A Call to Artists

a screenshot of a Twitter post

Swimming against the Tide: Thoughts on Managing an Art Profession

Charles Gaines

A photograph of an artwork depicting a portrait
Charles Gaines, Numbers and Faces: Multi-Racial/Ethnic Combinations Series 1: Face #7, Eduardo Soriano-Hewitt (Black/Filipino), 2020, acrylic paint, acrylic sheet, and photograph, 38 x 32 x 3½ in. (96.5 x 81.3 x 8.9 cm)
(artwork © Charles Gaines; photograph provided by the artist)

The artist has the least agency in the power grid made up of artists, writers, curators, museum boards, gallerists, and collectors. The exceptions are artists who have exceptional careers. But agency is not intrinsic to any one of these groups, it is acquired collaboratively. The power grid of the market is unstable because it is based on works of art, which are complicated objects. Also, the interests and missions of its members are quite diverse, yet paradoxically unified by the idea that its purpose is to secure the best examples of works of art. Part of the art world is a market, essentially capitalist, which creates a space of winners and losers. However, the artist is in a unique place because what they make are not just simple commodities. More broadly, the art world is both an instrumental space of labor (which serves galleries) and an experimental space where knowledge can be produced (which serves museums and history). In view of this, in engaging the art world the young artist can protect herself by privileging ideas over markets. This is not to say that the artist does not operate in a market, it is to say that it is a market that should be governed by those ethics that privilege the production of ideas. For example, the artist can make pragmatic market decisions such as ensuring that their production is protected by contracts. At the same time, she should never decide to be in a show solely because it might be a good career decision, if doing so would require compromise. In each case the artist is privileging the aesthetic and conceptual domains of the work of art over market value.

Artists of color and women still face additional constraints on their ability to succeed. For example, there is heightened interest in diversity by the mainstream art world, which has increased the career opportunities of artists of color. However, just as in the world at large, where there is a growing middle and upper class of people of color, this growth does not extend broadly to the general population of people of color. A typical white family has ten times the net worth of a Black family. In the art world white people are still overrepresented, as the opportunities to succeed do not go very deep in the population of artists of color. White supremacy continues in the upper echelon of institutions to actively resist power sharing. This is why institutions such as museums continue to mishandle racial conflicts. People of color have not for the most part been elevated to decision-making positions, which leaves them out of any process designed to resolve the conflict. I am not suggesting that if our institutions were truly diversified that racial conflict would not exist. I am saying that the solutions would be different; diversifying the boards all the way to the top decision-makers would neutralize white supremacy and make institutions more competent in resolving not only racial conflict but in finding ways to be more fully representative of the culture at large.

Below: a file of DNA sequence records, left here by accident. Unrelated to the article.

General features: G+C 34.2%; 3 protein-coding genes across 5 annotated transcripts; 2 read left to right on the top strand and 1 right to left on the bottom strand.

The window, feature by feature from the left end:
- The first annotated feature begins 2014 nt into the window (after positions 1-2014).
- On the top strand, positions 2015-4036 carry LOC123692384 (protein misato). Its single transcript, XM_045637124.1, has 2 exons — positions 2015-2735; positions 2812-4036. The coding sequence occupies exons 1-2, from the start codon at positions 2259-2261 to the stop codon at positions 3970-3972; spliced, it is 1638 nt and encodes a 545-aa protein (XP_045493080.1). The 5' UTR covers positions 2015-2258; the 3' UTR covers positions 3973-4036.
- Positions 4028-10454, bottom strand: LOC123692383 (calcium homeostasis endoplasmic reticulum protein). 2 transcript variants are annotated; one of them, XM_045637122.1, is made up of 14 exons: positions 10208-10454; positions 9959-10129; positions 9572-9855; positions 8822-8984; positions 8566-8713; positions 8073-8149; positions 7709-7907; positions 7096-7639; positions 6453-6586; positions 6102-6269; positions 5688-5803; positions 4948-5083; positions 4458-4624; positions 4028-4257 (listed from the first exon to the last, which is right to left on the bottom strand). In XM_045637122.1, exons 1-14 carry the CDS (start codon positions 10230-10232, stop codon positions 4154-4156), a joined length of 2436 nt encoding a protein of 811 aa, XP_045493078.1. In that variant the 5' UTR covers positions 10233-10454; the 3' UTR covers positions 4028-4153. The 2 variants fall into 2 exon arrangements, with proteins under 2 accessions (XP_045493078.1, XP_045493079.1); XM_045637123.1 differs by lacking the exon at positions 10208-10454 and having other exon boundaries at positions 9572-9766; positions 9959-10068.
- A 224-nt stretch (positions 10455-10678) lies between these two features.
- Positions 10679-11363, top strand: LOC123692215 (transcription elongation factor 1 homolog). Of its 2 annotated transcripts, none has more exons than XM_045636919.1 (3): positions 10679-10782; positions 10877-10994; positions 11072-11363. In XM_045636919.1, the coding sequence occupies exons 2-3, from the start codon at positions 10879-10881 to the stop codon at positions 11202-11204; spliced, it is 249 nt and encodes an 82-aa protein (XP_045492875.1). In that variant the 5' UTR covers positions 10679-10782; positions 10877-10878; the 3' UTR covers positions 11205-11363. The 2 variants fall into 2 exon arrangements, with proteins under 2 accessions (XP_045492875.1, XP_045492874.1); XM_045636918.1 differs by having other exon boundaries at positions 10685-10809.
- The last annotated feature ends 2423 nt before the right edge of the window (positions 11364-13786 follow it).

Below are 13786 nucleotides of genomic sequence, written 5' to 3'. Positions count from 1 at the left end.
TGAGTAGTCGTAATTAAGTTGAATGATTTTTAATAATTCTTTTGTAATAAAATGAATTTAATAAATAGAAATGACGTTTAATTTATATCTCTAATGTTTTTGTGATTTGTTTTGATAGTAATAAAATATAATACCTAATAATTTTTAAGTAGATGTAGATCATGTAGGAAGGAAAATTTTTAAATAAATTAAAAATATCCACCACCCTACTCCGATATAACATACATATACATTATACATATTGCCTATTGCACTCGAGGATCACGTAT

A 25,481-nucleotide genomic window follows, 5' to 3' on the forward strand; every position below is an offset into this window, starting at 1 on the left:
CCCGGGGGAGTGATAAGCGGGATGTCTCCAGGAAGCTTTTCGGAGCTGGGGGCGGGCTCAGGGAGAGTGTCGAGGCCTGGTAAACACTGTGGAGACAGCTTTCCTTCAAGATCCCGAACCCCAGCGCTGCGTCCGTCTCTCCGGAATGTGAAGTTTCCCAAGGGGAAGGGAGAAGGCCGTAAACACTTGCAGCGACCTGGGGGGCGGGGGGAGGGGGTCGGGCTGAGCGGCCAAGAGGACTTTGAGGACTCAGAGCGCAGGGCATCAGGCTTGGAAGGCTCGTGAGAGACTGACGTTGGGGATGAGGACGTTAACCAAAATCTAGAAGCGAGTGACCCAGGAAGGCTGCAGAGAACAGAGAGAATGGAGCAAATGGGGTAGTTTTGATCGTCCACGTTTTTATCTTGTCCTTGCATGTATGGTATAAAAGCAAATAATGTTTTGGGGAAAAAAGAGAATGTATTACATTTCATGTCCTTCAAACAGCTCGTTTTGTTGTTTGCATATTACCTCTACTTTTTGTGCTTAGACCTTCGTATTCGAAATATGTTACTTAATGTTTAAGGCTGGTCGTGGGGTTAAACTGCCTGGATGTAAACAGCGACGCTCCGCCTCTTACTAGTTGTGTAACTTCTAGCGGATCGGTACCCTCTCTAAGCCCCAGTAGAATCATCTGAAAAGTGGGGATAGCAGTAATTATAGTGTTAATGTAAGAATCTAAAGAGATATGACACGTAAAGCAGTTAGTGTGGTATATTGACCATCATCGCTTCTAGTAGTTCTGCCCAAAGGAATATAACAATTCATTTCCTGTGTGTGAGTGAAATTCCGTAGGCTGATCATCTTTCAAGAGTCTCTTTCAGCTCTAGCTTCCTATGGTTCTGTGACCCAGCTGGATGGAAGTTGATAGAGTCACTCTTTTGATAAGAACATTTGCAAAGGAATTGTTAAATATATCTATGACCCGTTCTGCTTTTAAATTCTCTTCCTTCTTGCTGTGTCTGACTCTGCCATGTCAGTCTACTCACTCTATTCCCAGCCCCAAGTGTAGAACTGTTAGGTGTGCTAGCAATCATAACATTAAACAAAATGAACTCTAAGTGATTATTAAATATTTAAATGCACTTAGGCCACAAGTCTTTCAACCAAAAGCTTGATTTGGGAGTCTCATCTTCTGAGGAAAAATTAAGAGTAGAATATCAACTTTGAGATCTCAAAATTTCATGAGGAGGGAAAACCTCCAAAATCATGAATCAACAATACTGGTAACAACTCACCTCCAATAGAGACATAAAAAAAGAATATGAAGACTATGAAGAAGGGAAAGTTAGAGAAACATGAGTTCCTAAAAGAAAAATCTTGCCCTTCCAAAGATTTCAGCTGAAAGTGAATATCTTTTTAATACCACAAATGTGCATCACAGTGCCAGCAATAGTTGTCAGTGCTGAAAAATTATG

Charles Gaines lives and works in Los Angeles, where he is a member of the CalArts School of Art faculty. He has been the subject of numerous exhibitions in the United States and internationally, and his work is in prominent public collections including the Museum of Modern Art, New York; the Whitney Museum of American Art, New York; and the Los Angeles County Museum of Art. Gaines’s work was presented at the Venice Biennale in 2007 and 2015.